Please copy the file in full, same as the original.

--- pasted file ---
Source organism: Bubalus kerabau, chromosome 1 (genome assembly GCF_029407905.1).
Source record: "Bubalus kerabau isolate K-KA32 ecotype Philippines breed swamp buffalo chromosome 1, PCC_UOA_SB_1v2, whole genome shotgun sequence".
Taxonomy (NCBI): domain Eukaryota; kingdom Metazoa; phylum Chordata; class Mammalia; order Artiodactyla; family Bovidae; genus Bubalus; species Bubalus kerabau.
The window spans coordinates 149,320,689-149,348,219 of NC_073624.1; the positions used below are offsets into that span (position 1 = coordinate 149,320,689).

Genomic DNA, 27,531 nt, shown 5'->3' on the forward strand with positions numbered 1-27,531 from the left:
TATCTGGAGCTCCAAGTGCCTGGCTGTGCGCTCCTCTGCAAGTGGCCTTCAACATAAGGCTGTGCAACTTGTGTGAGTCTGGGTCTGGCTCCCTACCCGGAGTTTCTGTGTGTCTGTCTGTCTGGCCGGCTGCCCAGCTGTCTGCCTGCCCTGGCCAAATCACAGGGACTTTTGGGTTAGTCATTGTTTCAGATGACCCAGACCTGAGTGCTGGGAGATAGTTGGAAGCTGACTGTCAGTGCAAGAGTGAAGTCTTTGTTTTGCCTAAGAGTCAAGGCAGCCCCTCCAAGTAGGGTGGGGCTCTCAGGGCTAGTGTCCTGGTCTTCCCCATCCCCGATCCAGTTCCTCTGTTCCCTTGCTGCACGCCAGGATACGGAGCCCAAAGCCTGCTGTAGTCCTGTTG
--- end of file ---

Source organism: Bubalus kerabau, chromosome 1 (genome assembly GCF_029407905.1).
Source record: "Bubalus kerabau isolate K-KA32 ecotype Philippines breed swamp buffalo chromosome 1, PCC_UOA_SB_1v2, whole genome shotgun sequence".
Taxonomy (NCBI): domain Eukaryota; kingdom Metazoa; phylum Chordata; class Mammalia; order Artiodactyla; family Bovidae; genus Bubalus; species Bubalus kerabau.
The window spans coordinates 149,320,689-149,348,219 of NC_073624.1; the positions used below are offsets into that span (position 1 = coordinate 149,320,689).

Genomic DNA, 27,531 nt, shown 5'->3' on the forward strand with positions numbered 1-27,531 from the left:
TATCTGGAGCTCCAAGTGCCTGGCTGTGCGCTCCTCTGCAAGTGGCCTTCAACATAAGGCTGTGCAACTTGTGTGAGTCTGGGTCTGGCTCCCTACCCGGAGTTTCTGTGTGTCTGTCTGTCTGGCCGGCTGCCCAGCTGTCTGCCTGCCCTGGCCAAATCACAGGGACTTTTGGGTTAGTCATTGTTTCAGATGACCCAGACCTGAGTGCTGGGAGATAGTTGGAAGCTGACTGTCAGTGCAAGAGTGAAGTCTTTGTTTTGCCTAAGAGTCAAGGCAGCCCCTCCAAGTAGGGTGGGGCTCTCAGGGCTAGTGTCCTGGTCTTCCCCATCCCCGATCCAGTTCCTCTGTTCCCTTGCTGCACGCCAGGATACGGAGCCCAAAGCCTGCTGTAGTCCTGTTG